Objective: To identify and compare manual and load-distributing band (LDB) cardiopulmonary resuscitation (CPR)-related injuries.
Methods: Retrospective observational cohort study. Adult, nontraumatic deaths with a postmortem computed tomography scan (PMCT) performed were classified into two groups: deceased after LDB CPR or after manual CPR. PMCT scans were reviewed for thoracoabdominal injuries such as fractures, pneumothorax and hemorrhage. The injuries between groups were compared.
Results: LDB CPR (n = 43) showed increased incidences of posterior rib fractures (53 vs 18%, P = 0.006), pneumothorax (23 vs 4%, P = 0.04) and more pericardial fluid (median 12 vs 6 mm, P = 0.002) compared with manual CPR (n = 29). Multivariable regression analysis revealed that LDB CPR was significantly associated with posterior rib fractures [odds ratio (OR) 5.37, 95% confidence interval (CI): 1.44-20.09, P = 0.01). Pneumothorax (OR 6.80, 95% CI: 0.73-62.99, P = 0.09) and the amount of pericardial fluid (OR 3.40, 95% CI: 0.20-56.32) were not significantly associated with LDB CPR. No significant difference was found for anterolateral rib fractures, sternal fractures, vertebral fractures, pleural fluid, hemothorax, hemopericardium, pneumoperitoneum, perihepatic, perisplenic and perirenal hemorrhage.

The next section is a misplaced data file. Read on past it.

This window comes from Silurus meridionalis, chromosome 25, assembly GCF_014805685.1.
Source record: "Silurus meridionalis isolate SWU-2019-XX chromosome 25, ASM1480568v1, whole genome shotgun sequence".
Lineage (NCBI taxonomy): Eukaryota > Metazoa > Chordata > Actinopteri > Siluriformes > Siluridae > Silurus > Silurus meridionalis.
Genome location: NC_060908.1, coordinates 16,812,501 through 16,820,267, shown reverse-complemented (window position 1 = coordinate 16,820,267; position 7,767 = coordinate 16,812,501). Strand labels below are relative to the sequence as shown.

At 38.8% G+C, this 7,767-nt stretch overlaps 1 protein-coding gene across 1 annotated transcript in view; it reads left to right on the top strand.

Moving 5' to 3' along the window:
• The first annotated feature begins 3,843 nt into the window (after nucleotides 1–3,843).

Conclusion: Rib fractures, sternal fractures, hemothorax and hemopericardium are common CPR-related injuries. LDB CPR is significantly associated with more posterior rib fractures and a trend toward more pneumothoraces is observed when compared with manual CPR. This knowledge is important for caretakers in the case of ongoing CPR, as a pneumothorax may attribute to not achieving persistent return of spontaneous circulation, and to improve postresuscitation care of survivors.